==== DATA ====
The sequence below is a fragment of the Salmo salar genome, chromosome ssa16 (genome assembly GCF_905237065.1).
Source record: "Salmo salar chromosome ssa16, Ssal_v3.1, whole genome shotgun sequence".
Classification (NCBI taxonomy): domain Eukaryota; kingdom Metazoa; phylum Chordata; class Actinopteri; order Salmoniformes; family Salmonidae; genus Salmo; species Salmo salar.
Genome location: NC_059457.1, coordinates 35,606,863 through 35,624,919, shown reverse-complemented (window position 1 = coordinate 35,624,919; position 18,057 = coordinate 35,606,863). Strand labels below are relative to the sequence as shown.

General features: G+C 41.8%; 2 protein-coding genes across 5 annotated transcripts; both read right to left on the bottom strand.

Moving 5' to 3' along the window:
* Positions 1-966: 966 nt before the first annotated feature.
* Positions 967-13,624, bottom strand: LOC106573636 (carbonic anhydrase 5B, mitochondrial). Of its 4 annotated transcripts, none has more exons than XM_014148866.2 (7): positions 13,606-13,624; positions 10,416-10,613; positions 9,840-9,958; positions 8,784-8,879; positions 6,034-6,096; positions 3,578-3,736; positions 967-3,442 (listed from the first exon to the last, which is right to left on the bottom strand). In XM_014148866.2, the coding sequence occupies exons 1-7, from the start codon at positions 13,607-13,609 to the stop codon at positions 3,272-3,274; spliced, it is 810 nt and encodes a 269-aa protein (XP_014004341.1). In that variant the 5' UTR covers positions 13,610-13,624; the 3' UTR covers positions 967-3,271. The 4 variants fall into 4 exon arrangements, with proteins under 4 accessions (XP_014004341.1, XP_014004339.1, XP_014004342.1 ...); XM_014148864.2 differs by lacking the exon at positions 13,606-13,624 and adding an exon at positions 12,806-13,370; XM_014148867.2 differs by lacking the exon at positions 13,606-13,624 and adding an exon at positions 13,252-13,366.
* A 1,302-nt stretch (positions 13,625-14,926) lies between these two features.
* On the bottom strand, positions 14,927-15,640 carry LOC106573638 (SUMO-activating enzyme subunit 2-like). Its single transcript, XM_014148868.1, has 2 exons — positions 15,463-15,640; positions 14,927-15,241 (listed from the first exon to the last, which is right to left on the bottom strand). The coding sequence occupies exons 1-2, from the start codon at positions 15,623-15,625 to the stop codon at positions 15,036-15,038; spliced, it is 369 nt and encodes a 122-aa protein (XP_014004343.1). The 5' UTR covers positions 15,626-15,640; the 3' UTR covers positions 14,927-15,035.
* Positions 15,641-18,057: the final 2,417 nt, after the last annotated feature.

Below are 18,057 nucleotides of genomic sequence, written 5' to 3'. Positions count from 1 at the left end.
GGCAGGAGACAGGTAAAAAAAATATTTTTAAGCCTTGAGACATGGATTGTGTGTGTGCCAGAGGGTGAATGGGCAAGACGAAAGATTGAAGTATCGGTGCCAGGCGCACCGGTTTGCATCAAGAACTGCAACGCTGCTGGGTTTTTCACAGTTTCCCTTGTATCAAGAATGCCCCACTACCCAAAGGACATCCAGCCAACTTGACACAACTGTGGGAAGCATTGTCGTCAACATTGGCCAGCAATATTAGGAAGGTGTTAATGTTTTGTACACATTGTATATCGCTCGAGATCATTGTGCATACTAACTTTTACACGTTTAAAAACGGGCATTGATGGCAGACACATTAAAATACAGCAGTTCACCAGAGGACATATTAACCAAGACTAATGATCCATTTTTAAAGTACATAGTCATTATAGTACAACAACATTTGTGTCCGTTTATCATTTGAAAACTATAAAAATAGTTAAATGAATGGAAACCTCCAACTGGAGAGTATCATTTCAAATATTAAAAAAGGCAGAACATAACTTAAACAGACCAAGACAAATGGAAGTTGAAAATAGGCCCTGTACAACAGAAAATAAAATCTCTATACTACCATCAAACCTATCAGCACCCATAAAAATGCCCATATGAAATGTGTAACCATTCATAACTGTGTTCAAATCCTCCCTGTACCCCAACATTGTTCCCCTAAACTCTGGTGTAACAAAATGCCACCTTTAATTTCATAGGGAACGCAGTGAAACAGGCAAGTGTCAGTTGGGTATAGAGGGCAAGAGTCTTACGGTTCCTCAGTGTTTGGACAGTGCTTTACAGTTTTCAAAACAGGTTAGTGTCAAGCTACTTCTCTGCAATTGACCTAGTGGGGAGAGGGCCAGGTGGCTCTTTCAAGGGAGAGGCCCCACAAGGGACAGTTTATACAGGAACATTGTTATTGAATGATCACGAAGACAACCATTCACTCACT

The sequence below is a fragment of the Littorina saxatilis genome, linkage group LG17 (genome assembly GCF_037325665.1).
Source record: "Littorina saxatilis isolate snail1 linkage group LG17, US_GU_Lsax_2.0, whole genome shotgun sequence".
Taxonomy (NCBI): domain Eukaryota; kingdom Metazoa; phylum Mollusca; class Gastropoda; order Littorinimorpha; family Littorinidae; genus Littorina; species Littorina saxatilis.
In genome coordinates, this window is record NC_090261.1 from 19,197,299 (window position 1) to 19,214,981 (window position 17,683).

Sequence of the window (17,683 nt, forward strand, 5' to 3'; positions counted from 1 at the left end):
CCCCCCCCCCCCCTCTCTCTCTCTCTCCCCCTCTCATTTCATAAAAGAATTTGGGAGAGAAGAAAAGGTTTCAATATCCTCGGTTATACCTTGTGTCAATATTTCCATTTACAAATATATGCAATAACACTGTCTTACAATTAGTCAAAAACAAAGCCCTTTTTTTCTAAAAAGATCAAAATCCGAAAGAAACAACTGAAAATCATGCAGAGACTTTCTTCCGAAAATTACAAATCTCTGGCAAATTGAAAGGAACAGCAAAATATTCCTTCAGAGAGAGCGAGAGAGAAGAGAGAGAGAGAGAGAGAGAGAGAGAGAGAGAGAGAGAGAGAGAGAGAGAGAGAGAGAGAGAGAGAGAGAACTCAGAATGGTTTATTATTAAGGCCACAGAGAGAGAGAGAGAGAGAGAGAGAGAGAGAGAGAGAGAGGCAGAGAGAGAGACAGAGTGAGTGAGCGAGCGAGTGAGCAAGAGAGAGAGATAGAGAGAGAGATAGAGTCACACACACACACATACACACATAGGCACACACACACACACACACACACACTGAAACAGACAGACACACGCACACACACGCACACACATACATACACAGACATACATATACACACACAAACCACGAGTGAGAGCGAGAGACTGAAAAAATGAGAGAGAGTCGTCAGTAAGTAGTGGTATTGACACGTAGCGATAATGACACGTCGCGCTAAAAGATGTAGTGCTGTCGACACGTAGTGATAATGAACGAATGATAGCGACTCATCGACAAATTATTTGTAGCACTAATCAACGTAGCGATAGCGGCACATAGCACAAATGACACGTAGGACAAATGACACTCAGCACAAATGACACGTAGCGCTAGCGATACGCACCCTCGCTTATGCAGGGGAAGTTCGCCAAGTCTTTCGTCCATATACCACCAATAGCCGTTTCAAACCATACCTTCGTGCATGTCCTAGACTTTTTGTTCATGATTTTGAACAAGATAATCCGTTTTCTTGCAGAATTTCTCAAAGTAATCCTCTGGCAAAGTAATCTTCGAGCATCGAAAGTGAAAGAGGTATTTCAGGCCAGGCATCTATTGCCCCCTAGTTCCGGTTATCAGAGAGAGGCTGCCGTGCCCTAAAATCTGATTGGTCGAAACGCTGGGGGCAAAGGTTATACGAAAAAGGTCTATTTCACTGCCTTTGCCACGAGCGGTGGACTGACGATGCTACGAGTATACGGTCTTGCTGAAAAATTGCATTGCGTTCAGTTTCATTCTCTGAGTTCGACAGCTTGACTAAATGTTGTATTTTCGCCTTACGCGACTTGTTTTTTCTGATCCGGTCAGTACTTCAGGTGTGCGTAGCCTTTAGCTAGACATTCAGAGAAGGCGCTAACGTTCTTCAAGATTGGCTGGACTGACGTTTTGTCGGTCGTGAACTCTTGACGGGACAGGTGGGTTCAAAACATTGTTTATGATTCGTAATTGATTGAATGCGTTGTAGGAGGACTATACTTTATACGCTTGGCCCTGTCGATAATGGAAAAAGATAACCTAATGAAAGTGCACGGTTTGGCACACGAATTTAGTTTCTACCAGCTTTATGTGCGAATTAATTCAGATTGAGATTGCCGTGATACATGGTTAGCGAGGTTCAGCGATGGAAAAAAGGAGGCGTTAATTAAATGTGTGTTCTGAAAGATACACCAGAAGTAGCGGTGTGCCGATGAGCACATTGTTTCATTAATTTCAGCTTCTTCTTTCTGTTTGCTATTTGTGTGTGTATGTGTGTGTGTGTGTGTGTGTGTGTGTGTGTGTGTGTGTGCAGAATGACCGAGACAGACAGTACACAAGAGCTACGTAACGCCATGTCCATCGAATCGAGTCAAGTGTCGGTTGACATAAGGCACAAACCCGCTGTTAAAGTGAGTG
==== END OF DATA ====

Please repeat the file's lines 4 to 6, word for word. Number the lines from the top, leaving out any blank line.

Genome location: NC_059457.1, coordinates 35,606,863 through 35,624,919, shown reverse-complemented (window position 1 = coordinate 35,624,919; position 18,057 = coordinate 35,606,863). Strand labels below are relative to the sequence as shown.

General features: G+C 41.8%; 2 protein-coding genes across 5 annotated transcripts; both read right to left on the bottom strand.

Moving 5' to 3' along the window: